Clinical Trials

The FDA approval of daclizumab was based on 2 randomized, double-blind, controlled studies (DECIDE and SELECT) in patients with relapsing MS. In both studies, patients with progressive MS or an Expanded Disability Status Scale score of >5 were excluded.19

The DECIDE study compared the safety and efficacy of subcutaneous daclizumab 150 mg every 4 weeks with intramuscular interferon beta-1a 30 mcg weekly in 1841 patients with relapsing MS (Table 1).19,20

The primary end point was the annualized relapse rate during 144 weeks.19,20 The secondary end points included the proportion of patients whose disease relapsed, the proportion of patients who had confirmed disability progression, and the number of new or newly enlarging T2 hyperintense lesions. The patients were evaluated every 12 weeks and after a relapse event; MRI scans were performed at weeks 24 and 96.19,20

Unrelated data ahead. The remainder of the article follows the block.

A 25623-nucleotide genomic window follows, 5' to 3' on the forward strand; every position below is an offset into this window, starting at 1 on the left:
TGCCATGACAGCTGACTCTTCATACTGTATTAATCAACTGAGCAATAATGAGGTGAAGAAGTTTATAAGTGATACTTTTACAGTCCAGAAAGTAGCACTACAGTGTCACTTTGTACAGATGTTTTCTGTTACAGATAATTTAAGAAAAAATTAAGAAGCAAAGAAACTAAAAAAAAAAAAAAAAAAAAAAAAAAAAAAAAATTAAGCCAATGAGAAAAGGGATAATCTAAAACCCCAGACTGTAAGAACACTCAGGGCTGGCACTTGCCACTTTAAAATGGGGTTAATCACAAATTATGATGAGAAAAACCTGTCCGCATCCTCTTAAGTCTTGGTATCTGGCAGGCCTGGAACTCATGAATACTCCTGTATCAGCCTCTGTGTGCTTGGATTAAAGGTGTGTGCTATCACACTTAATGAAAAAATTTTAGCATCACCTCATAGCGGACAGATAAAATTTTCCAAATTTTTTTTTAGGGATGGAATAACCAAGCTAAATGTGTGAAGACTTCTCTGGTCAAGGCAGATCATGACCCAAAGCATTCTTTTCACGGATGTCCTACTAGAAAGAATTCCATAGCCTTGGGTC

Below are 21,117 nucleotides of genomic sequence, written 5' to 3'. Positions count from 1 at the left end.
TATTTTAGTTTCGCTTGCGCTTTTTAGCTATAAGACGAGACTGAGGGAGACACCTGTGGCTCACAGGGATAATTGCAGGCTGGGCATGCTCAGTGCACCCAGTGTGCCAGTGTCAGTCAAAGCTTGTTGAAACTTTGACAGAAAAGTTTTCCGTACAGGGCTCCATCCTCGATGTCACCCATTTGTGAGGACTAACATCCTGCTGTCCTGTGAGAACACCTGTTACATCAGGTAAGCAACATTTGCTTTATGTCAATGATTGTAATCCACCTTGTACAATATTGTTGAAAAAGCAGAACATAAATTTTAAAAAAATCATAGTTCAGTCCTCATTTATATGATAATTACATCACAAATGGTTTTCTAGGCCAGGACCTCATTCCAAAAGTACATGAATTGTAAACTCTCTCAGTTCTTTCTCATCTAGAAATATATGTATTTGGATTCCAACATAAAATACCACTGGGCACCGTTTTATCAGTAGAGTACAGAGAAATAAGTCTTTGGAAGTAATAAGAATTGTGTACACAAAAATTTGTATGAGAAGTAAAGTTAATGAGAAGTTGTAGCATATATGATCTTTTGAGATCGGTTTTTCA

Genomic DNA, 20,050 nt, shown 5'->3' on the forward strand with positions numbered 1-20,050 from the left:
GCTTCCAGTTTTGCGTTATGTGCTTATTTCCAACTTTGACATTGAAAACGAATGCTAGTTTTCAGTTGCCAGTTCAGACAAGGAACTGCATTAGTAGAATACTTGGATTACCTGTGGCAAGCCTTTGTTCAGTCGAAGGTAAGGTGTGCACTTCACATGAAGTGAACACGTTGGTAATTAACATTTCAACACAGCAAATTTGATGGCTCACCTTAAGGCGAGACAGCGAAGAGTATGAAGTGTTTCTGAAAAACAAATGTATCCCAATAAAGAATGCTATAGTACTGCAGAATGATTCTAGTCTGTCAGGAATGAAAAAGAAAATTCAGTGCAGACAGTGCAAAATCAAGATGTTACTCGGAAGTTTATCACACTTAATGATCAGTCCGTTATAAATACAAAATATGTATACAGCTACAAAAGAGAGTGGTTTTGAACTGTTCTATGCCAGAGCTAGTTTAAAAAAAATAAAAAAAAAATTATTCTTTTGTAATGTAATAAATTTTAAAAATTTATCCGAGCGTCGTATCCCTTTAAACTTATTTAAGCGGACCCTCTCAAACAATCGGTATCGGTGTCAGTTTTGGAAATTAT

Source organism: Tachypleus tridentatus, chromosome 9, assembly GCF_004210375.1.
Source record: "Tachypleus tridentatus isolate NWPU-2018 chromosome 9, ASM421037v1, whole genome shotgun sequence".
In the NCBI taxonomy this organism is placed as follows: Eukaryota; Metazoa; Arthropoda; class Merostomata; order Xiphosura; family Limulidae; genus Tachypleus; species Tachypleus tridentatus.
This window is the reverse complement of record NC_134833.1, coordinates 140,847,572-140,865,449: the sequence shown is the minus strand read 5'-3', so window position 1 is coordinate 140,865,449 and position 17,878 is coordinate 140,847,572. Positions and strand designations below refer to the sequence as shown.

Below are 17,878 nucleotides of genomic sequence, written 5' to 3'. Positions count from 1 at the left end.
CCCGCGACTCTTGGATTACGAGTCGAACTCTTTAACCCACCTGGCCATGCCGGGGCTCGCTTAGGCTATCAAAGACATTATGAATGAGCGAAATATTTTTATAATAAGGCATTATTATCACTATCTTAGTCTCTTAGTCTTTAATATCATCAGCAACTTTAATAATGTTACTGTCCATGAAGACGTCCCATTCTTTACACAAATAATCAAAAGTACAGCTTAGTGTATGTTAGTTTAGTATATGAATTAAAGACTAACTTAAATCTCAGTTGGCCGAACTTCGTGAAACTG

Daclizumab demonstrated a 45% reduction in the annualized relapse rate and a 54% reduction in the number of new or newly enlarging T2 hyperintense lesions compared with interferon beta-1a. The effect of daclizumab on 12-week confirmed disability progression was not significantly better than with interferon beta-1a.19,20

The SELECT clinical trial was a 52-week, randomized, double-blind, placebo-controlled study that compared the safety and efficacy of daclizumab with placebo in 412 patients (mean age, 36 years) with relapsing MS (Table 2).19,21

The primary end point was the annualized relapse rate at week 52. Other end points included new T1 gadolinium (Gd)-enhancing lesions from week 8 to week 24 in a subset of patients, the proportion of patients with disease relapse, the proportion of patients who had 12-week confirmed disability progression, and the number of new or newly enlarging T2 hyperintense lesions.